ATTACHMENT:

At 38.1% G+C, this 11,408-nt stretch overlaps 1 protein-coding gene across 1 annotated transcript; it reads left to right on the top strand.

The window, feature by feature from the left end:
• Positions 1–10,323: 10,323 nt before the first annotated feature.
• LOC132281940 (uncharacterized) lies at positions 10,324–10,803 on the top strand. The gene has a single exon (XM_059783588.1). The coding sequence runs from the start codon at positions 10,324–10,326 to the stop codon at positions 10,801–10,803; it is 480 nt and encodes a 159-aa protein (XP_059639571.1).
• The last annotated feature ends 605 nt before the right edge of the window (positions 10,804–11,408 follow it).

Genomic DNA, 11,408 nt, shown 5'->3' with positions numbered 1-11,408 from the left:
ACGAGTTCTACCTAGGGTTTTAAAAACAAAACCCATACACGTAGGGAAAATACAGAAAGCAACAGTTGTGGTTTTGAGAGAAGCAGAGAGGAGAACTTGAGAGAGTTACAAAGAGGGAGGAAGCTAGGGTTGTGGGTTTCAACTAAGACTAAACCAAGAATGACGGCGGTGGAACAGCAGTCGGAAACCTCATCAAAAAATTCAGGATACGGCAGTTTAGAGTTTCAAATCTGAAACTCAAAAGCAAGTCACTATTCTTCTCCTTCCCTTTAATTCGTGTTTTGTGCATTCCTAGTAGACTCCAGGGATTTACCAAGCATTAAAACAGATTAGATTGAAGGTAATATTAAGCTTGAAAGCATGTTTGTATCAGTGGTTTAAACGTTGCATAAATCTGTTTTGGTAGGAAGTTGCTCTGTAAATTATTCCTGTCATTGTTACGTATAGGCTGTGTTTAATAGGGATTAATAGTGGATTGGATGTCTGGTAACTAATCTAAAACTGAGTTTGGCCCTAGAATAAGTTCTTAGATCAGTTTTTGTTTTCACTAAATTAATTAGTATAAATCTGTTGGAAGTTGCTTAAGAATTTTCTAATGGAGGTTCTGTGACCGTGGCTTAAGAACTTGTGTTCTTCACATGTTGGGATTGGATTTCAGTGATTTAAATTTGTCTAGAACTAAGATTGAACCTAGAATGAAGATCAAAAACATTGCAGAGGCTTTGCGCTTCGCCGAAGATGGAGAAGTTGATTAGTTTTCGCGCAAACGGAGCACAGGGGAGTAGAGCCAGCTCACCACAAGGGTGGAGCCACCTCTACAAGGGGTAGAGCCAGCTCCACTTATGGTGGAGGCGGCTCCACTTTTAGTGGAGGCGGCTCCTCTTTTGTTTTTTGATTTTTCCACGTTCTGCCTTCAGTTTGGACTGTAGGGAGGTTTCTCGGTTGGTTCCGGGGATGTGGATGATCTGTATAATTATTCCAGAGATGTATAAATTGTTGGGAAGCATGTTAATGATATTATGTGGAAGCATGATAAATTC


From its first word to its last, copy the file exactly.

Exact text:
At 38.1% G+C, this 11,408-nt stretch overlaps 1 protein-coding gene across 1 annotated transcript; it reads left to right on the top strand.

The window, feature by feature from the left end:
• Positions 1–10,323: 10,323 nt before the first annotated feature.
• LOC132281940 (uncharacterized) lies at positions 10,324–10,803 on the top strand. The gene has a single exon (XM_059783588.1). The coding sequence runs from the start codon at positions 10,324–10,326 to the stop codon at positions 10,801–10,803; it is 480 nt and encodes a 159-aa protein (XP_059639571.1).
• The last annotated feature ends 605 nt before the right edge of the window (positions 10,804–11,408 follow it).

Genomic DNA, 11,408 nt, shown 5'->3' with positions numbered 1-11,408 from the left:
ACGAGTTCTACCTAGGGTTTTAAAAACAAAACCCATACACGTAGGGAAAATACAGAAAGCAACAGTTGTGGTTTTGAGAGAAGCAGAGAGGAGAACTTGAGAGAGTTACAAAGAGGGAGGAAGCTAGGGTTGTGGGTTTCAACTAAGACTAAACCAAGAATGACGGCGGTGGAACAGCAGTCGGAAACCTCATCAAAAAATTCAGGATACGGCAGTTTAGAGTTTCAAATCTGAAACTCAAAAGCAAGTCACTATTCTTCTCCTTCCCTTTAATTCGTGTTTTGTGCATTCCTAGTAGACTCCAGGGATTTACCAAGCATTAAAACAGATTAGATTGAAGGTAATATTAAGCTTGAAAGCATGTTTGTATCAGTGGTTTAAACGTTGCATAAATCTGTTTTGGTAGGAAGTTGCTCTGTAAATTATTCCTGTCATTGTTACGTATAGGCTGTGTTTAATAGGGATTAATAGTGGATTGGATGTCTGGTAACTAATCTAAAACTGAGTTTGGCCCTAGAATAAGTTCTTAGATCAGTTTTTGTTTTCACTAAATTAATTAGTATAAATCTGTTGGAAGTTGCTTAAGAATTTTCTAATGGAGGTTCTGTGACCGTGGCTTAAGAACTTGTGTTCTTCACATGTTGGGATTGGATTTCAGTGATTTAAATTTGTCTAGAACTAAGATTGAACCTAGAATGAAGATCAAAAACATTGCAGAGGCTTTGCGCTTCGCCGAAGATGGAGAAGTTGATTAGTTTTCGCGCAAACGGAGCACAGGGGAGTAGAGCCAGCTCACCACAAGGGTGGAGCCACCTCTACAAGGGGTAGAGCCAGCTCCACTTATGGTGGAGGCGGCTCCACTTTTAGTGGAGGCGGCTCCTCTTTTGTTTTTTGATTTTTCCACGTTCTGCCTTCAGTTTGGACTGTAGGGAGGTTTCTCGGTTGGTTCCGGGGATGTGGATGATCTGTATAATTATTCCAGAGATGTATAAATTGTTGGGAAGCATGTTAATGATATTATGTGGAAGCATGATAAATTC